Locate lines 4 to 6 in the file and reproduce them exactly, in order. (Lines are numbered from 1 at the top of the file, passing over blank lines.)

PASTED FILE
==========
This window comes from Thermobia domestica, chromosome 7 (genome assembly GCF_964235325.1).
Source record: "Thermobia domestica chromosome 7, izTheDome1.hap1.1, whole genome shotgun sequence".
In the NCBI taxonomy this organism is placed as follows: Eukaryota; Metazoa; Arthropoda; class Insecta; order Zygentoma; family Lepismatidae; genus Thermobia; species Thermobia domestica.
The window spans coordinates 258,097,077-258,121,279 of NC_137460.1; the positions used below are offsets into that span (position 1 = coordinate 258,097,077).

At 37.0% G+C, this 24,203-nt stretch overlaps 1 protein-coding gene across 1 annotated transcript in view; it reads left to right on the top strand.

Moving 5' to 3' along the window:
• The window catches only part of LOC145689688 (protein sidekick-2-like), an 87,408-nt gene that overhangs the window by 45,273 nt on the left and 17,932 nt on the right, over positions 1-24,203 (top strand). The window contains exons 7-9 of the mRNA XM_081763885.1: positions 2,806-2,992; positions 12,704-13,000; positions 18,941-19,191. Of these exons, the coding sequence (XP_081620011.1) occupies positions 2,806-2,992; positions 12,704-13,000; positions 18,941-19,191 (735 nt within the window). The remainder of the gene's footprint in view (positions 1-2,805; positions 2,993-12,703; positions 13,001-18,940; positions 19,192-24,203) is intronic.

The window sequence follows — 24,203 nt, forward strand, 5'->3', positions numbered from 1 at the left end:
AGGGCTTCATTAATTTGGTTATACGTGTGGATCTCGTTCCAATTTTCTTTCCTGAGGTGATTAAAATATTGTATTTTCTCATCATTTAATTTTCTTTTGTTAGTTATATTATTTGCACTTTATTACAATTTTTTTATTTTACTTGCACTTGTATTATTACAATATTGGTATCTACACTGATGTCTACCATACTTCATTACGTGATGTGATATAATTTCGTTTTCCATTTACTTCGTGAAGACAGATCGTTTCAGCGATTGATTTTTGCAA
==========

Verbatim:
The window spans coordinates 258,097,077-258,121,279 of NC_137460.1; the positions used below are offsets into that span (position 1 = coordinate 258,097,077).

At 37.0% G+C, this 24,203-nt stretch overlaps 1 protein-coding gene across 1 annotated transcript in view; it reads left to right on the top strand.

Moving 5' to 3' along the window: